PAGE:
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Inner Ideas

Buick’s Liz Wetzel dreams up influential interior design aesthetics

By Jacquie Goetz Bluethmann

Page 26

Most Fridays Liz Wetzel can be found surrounded by other GM designers on her team, each sharing his or her latest inspirations. These creative sessions might include discussions of current events or assessments of emerging technologies. To be sure, they always involve a free flow of conversation about the ever-changing world and corresponding evolution of automotive design.

It’s a ritual that Wetzel and her team cherish. For Wetzel, it’s about the opportunity to mentor her young team as much as it is about ideating on interior design aesthetics – not that the latter is any less exciting for the now director of Buick Interior Design. It was Wetzel who directed the interior design team behind the Buick Avenir concept car that debuted at the 2015 North American International Auto Show to major fanfare and more than one coveted industry award.

Design is Wetzel’s life calling, and she has carved out a career feeding that interest. These days, Wetzel, a GM lifer and the fourth generation in her family to pursue an automotive career, is touting the 2016 Buick LaCrosse and the work she and her team did to increase the level of sophistication on the interior of the vehicle’s latest model.

“Buick is all about beauty,” she said. “Today’s LaCrosse is very modern in design. In terms of material usage, there’s a handcrafted essence. There’s stitching on the doors and the console; soft tactile touchpoints are everywhere.”

Wetzel’s design calling came early in life and directed her toward studies at the University of Michigan’s School of Art and Design bound – or so she initially thought – for a career in industrial design. “That meant I could have ended up designing anything from toasters to televisions,” she said with a laugh.

But a visit to the GM Design Center in Warren marked a turning point for her career ambitions. “It seemed so exciting,” Wetzel said of seeing automotive designers and their brainchildren up close.

She promptly switched to automotive design, pursuing additional training at Detroit’s College for Creative Studies in the evening to build her portfolio. GM hired Wetzel right out of school in 1986, and she joined a small team in advanced engineering. The experience gave her exposure to leaders in GM Design who reviewed her team’s design proposal and liked what they saw. Wetzel subsequently was invited to study at GM Design for a year. She has never looked back.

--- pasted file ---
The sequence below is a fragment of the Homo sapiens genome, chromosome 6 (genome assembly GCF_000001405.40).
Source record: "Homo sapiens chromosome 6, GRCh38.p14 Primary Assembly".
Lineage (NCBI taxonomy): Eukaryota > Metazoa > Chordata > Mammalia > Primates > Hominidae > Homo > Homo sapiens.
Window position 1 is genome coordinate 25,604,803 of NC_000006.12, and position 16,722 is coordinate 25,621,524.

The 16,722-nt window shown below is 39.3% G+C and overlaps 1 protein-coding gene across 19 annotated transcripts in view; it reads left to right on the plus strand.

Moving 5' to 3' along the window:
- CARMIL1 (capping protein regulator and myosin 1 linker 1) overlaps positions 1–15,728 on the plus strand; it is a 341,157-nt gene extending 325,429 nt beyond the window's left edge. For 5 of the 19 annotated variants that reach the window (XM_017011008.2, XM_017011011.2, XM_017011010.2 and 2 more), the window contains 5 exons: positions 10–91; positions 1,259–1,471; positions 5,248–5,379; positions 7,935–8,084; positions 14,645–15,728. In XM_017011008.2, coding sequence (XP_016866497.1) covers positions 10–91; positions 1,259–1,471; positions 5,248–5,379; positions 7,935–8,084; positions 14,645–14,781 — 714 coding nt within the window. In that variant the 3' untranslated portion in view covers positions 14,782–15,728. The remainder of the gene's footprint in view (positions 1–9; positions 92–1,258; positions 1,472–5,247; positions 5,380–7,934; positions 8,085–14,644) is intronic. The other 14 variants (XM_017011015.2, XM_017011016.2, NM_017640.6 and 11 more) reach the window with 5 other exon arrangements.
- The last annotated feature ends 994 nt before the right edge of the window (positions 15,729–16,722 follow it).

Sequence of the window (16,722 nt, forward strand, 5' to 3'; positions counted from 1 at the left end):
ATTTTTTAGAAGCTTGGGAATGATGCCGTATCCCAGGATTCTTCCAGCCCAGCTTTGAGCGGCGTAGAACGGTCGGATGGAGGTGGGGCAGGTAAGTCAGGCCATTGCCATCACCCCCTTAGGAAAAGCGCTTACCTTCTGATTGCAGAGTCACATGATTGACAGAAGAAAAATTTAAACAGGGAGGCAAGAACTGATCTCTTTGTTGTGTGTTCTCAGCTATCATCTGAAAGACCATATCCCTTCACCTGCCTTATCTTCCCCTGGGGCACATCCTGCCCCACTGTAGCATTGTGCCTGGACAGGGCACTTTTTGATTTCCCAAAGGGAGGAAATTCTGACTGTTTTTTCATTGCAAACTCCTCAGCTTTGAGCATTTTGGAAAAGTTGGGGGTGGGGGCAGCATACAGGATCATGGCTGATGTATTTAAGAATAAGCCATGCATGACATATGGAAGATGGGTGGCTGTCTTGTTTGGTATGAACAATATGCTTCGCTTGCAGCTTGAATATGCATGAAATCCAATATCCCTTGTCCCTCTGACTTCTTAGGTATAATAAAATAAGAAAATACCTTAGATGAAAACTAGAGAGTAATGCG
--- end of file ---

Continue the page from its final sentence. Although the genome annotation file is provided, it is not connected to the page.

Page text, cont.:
Wetzel’s almost 30-year design career has seen her touch almost every GM brand during her time with the automaker. Among her most memorable career experiences was working on the interior of the Cadillac Seville STS in 1996.

“I really was able to hone my skills on this project and worked with a passionate group of people,” she said. “I had lots of autonomy and really, really grew.”

Another career highlight was being named the company’s first female vehicle design chief for the Buick Rendezvous. “This was significant because I was responsible for the whole car – interior and exterior,” she said. “I quickly had to learn something new.”

Wetzel also found her time as director of interior design for GM’s Opel and Vauxhall brands to be invaluable. The role entailed an almost three-year stint in GM’s European Design Studio in Rüsselsheim, Germany.

liz wetzel pull quoteUpon her return to Michigan, Wetzel was named to her current position. When the opportunity to work on the Avenir concept came up, Wetzel was thrilled. The car was to convey Buick’s future design direction aesthetically, and the entire program entailed a short turnaround of six months. “We knew this was to be a showpiece and, hence, all about design,” she said.

The design interior was developed by Wetzel and her team in Warren, and handed off to a team in Australia to build to final completion. “This was a global collaborative effort,” she said. “The final car came over on a boat, and we saw it just days before the reveal. Every hour counted.”

The Avenir was the hit of the show, earning the coveted 2015 EyesOn Design award for “Best Concept Vehicle.” The recognition is particularly fulfilling for Wetzel because it’s bestowed by other top minds in design. “The judges are people famous in automotive design, as well as other types of design,” she said. “We were recognized by our peers, which is really quite special.”

Jacquie Goetz Bluethmann is a metro Detroit freelance writer.